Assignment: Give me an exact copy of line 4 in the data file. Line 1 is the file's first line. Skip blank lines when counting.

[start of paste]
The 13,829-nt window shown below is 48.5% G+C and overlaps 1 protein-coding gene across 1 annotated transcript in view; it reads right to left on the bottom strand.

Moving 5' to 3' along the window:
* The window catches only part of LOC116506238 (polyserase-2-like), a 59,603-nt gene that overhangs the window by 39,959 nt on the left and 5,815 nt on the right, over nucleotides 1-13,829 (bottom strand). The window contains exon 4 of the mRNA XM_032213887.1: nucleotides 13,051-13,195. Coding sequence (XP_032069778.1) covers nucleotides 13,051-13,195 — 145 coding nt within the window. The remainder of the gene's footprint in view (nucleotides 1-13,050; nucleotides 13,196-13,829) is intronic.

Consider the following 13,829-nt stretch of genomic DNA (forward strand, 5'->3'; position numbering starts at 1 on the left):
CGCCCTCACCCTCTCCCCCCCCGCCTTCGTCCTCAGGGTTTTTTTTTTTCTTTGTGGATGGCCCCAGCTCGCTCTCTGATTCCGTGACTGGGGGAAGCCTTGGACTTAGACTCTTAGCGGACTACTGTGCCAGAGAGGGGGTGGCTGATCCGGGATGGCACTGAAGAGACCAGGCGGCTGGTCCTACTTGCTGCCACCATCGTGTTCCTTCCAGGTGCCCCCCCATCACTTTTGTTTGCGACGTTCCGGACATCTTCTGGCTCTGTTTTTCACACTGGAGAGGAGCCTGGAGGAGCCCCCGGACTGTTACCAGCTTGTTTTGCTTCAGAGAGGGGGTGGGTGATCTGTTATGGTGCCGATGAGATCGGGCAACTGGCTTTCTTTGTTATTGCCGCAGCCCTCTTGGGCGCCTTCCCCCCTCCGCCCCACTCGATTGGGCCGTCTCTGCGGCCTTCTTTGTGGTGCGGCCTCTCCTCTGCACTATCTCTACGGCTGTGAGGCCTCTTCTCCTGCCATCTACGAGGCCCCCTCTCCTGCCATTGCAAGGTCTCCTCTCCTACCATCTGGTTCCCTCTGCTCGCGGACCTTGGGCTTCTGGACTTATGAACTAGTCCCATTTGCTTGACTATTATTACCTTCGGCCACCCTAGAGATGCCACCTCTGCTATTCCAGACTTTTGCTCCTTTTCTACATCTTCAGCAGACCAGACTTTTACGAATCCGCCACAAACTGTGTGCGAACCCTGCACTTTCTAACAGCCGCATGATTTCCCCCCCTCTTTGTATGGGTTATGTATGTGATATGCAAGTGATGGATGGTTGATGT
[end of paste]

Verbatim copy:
Consider the following 13,829-nt stretch of genomic DNA (forward strand, 5'->3'; position numbering starts at 1 on the left):